Journal Information
Vol. 21. Issue 2.
Pages 201-202 (March - April 2017)
Download PDF
More article options
Vol. 21. Issue 2.
Pages 201-202 (March - April 2017)
Clinical image
Open Access
Disseminated cutaneous leishmaniasis: ulcerovegetative and ulcero-crusted lesions
Isabela Martins Sgarbia, Flávia da Silva Domingos Santosa, Veridiana Elisa Monteiroa, Silvia Nunes Szente Fonsecab, Fred Bernardes Filhoa,
Corresponding author

Corresponding author.
a Hospital São Francisco, Departamento de Medicina Interna, Ribeirão Preto, SP, Brazil
b Hospital São Francisco, Departamento de Doenças Infecciosas e de Controle de Infeções, Ribeirão Preto, SP, Brazil
Article information
Full Text
Download PDF
Figures (3)
Show moreShow less
Full Text

A 69-year-old male patient, with history of multiple furuncles for two months, without improvement after the use of cephalexin and amoxicillin/clavulanate for 20 days, and daily fever for a week. On dermatological examination, multiple ulcerovegetative and ulcero-crusted cutaneous lesions on the face, ears, scalp, back, upper and lower limbs and genitalia were observed (Figs. 1 and 2). There was no lymphadenopathy. Based on the clinical picture the hypotheses of disseminated cutaneous leishmaniasis, paracoccidioidomycosis, and malignant syphilis were raised. Laboratory tests (blood count, renal function, hepatography, and coagulogram) were normal. Serology for hepatitis, syphilis, HIV, and Leishmania donovani were negative.

Fig. 1.

Multiple cutaneous ulcerovegetative and ulcero-crusted reddish lesions were observed on the ears, face, and scalp. Superficial involvement of mucosae was recognized on the nose.

Fig. 2.

Papules, nodules, infiltrated erythemas were found on the dorsum. Induration of the lesions was palpable.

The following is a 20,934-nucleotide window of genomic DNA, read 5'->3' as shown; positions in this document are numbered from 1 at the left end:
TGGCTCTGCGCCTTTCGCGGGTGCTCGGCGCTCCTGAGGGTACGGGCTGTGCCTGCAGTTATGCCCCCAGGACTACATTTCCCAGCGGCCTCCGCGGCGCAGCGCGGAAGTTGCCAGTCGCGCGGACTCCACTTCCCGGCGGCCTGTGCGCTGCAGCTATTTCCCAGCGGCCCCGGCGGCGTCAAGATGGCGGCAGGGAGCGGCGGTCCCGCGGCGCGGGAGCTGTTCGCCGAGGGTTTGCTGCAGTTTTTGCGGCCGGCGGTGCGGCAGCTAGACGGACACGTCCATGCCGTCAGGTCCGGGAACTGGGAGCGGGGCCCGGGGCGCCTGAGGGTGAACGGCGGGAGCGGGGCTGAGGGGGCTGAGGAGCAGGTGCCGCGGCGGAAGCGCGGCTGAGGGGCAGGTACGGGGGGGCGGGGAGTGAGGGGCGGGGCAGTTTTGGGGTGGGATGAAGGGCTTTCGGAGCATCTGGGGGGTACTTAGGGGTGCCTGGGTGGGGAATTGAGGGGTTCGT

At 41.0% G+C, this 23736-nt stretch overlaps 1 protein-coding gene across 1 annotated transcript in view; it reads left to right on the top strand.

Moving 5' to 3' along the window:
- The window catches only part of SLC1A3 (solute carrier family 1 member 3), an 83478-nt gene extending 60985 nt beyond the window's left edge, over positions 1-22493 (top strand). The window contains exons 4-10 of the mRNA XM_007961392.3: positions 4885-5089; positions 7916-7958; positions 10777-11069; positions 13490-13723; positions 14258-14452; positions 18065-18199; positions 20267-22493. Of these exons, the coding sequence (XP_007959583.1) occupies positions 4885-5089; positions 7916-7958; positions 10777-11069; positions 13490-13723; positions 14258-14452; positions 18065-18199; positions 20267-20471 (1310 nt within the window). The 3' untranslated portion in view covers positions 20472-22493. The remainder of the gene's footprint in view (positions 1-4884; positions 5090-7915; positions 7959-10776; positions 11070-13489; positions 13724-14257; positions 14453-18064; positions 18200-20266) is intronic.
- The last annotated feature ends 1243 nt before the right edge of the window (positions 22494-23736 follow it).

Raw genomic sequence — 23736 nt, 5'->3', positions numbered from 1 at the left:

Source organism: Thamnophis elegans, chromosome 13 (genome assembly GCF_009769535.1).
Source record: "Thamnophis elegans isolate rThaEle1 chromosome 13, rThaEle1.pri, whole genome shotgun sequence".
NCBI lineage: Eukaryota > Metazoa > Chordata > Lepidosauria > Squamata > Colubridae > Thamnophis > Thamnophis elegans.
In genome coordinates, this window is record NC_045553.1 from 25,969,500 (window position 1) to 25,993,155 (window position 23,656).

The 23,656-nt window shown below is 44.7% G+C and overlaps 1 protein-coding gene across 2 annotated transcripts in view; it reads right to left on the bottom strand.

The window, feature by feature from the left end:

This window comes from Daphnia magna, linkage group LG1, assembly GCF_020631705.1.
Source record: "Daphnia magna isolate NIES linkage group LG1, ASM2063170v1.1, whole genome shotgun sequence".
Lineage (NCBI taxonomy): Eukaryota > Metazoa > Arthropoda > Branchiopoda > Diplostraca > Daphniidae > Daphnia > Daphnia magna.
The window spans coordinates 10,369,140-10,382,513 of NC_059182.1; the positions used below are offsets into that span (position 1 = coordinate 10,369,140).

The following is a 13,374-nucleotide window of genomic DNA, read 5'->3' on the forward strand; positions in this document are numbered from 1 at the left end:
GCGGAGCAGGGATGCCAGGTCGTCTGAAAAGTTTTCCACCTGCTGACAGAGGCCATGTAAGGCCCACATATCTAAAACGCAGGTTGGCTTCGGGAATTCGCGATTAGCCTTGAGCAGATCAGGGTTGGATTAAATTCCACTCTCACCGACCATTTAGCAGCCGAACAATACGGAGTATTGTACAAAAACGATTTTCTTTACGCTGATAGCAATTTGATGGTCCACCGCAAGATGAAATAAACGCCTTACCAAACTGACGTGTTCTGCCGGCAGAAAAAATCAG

Swabs taken from open lesions for direct mycological examination and culture for fungi were negative. Histopathological of the edge of an ulcer on the dorsum demonstrated dense lymphohistiocytic inflammatory infiltrate with plasma and mast cells, in addition to neutrophils and granuloma formation; hyperplastic skin surrounded with areas of pseudoepitheliomatous pattern. Giemsa and Ziehl-Neelsen staining were negative for fungi and acid-fast bacilli, respectively. Rounded and oval structures with kinetoplast, phagocytosed in macrophages were observed.

Based on clinical and histological picture of chronic ulcerated dermatitis associated with leishmanias, the diagnosis of disseminated cutaneous leishmaniasis was established, the treatment with meglumine antimoniate 20mg/kg/day was started, and administered for 30 days. After 20 days of the end of treatment, there was healing of skin and mucosal lesions. He is in the ninth month of follow-up, with no appearance of new lesions and complications (Fig. 3).

Fig. 3.

Clinical cure after the treatment. (A) Absence of skin and mucosal lesions; (B) hypochromic-atrophic scars on the dorsum.


A negative serology for L. donovani came as no surprise, as this agent causes visceral leishmaniasis, with rare cases of skin lesions described in the literature.1,2 Currently considered an emerging form of the disease,3 disseminated leishmaniasis should be detected early, recognizing its clinical spectrum and disabling potential.

Conflicts of interest

The authors declare no conflicts of interest.

F. Bernardes Filho, D.C. Bonatto, G. Martins, L.M. Maier, J.A.C. Nery, L. Azulay-Abulafia.
Occurrence of two autochthonous cases of American cutaneous leishmaniasis in the neighborhood of Caju, city of Rio de Janeiro, Brazil.
An Bras Dermatol, 89 (2014), pp. 848-850
T. Gelanew, Z. Hurissa, E. Diro, et al.
Disseminated cutaneous leishmaniasis resembling post-kala-azar dermal leishmaniasis caused by Leishmania donovani in three patients co-infected with visceral leishmaniasis and human immunodeficiency virus/acquired immunodeficiency syndrome in Ethiopia.
Am J Trop Med Hyg, 84 (2011), pp. 906-912
S. Vernal, N.A. De Paula, C.M. Gomes, A.M. Roselino.
Disseminated leishmaniasis by Leishmania viannia subgenus: a series of 18 cases in southeastern Brazil.
Open Forum Infect Dis, 3 (2016), pp. ofv184
Copyright © 2016. Sociedade Brasileira de Infectologia
The Brazilian Journal of Infectious Diseases

Subscribe to our newsletter

Article options